Fayette County

‘A safe place.’ Lexington will soon have a Hispanic Center to serve growing population.

Hispanic Center breaks ground on Alexandria Drive

Jim and Dot Bennett, founders of the Hispanic Center, talk about the center and what resources it will provide once open.
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Jim and Dot Bennett, founders of the Hispanic Center, talk about the center and what resources it will provide once open.

Kentucky’s second-largest city will soon have a community center primarily geared to serving the needs of its Spanish-speaking population.

On Tuesday, supporters and leaders in the Catholic Diocese of Lexington held a ground-breaking for a new 12,000 square-foot Hispanic Center at the corner of Alexandria and Devonport drives in Lexington.

The center, which will hopefully be completed by August 2020, has been more than five years in the making and will be built and funded through the Bennett Family Foundation, started by Jim and Dot Bennett of Richmond.

The center will host a variety of social services such as medical screenings, legal services, English and other classes. It will also have a community room that will have space for 160 people for celebrations and meetings and a chapel.

“The social services will largely be on the second floor and the first floor will largely be meeting and other community space,” Jim Bennett said.

The Bennetts, who both studied in Mexico and later worked in South America, have long been part of the Catholic Diocese of Lexington’s Hispanic outreach ministry. They saw the need for a center — a one-stop shop — that could serve the social, economic and spiritual needs of that community.

The location, at the corner of Alexandria and Devonport, is in the heart of Lexington’s Spanish-speaking neighborhoods. According to U.S. Census data, more than 7 percent of Fayette County’s population is Hispanic. But many say the population is larger than what official Census data says.

“There are 10,000 Hispanic people within a 20-minute walking distance from here,” Bennett said Tuesday. Bennett said although the center will primarily be geared toward the Hispanic community, the center will serve any person who needs help.

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Supporters turned soil Tuesday morning during a ceremonial groundbreaking for the Hispanic Center in Lexington, to be constricted at the intersection of Alexandria and Devonport. Photo by Matt Goins Matt Goins Matt Goins

“We have a strong connection with the Diocese of Lexington but the center and its programming will be privately funded,” Bennett said. “For us, it’s helping poor people and people in need. We have been more than blessed in our lives and this is one of the ways to give back.”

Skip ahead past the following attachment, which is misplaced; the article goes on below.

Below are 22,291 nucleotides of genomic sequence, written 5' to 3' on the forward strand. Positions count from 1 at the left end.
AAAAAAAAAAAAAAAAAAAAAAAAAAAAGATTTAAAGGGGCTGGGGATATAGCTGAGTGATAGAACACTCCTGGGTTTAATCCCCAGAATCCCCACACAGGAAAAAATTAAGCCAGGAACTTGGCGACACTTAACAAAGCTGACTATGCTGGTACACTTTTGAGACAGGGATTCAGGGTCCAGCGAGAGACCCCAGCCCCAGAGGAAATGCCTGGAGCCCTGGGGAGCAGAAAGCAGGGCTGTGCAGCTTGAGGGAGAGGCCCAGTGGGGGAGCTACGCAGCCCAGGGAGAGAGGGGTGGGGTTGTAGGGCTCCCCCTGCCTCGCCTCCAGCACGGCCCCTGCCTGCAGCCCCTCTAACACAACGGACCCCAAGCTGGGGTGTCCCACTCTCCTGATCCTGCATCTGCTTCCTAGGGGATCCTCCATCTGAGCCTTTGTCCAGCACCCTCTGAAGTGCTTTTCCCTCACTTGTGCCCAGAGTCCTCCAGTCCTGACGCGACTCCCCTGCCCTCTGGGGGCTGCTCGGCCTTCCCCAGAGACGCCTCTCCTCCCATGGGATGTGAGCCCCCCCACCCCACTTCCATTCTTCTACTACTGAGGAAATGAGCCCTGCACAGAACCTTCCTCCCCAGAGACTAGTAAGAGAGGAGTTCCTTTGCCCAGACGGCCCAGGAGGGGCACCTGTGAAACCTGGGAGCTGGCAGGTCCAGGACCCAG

Bishop John Stowe said the center will help serve a growing and diverse population.

“We have a sizable Hispanic community in the Diocese in the city of Lexington,” Stowe said at Tuesday’s groundbreaking. “The two parishes where we have the largest Hispanic communities worshiping is St. Paul’s downtown and Mary Queen in south Lexington. They are not visible from this neighborhood. So the church wants to present where the people are. “

Stowe said there is a lot of need but too few resources for Lexington’s Hispanic community.

“There is not enough legal aid, especially immigration services,“ Stowe said. “The good immigration attorneys that we have are overworked. The agencies that try to provide legal services at low-cost are really underfunded. Translation services are also needed. We have great people in the community doing that work. It’s just not enough.”

Lexington-Fayette Urban County Council Jennifer Reynolds, whose district includes the area where the new center will be located, agreed. Many social service agencies are trying to ramp up services, but the new Hispanic Center will bring services directly to the neighborhood.

“I have heard a lot of people say that we needed a community center here to deal with people’s basic needs,” Reynolds said.

Reynolds said there is also a lot of fear in the Hispanic community in light of President Trump’s push for more immigration raids and a mass shooting in El Paso, Texas, on Aug. 3 where a white nationalist targeted Hispanic shoppers at a Wal-Mart.

“A safe place for people to be is important,” Reynolds said. “Right now, when people are scared, it’s vital we create safe spaces.”

Bennett said anyone who wishes to volunteer or donate to the new center can contact him at jbtlps3@gmail.com.

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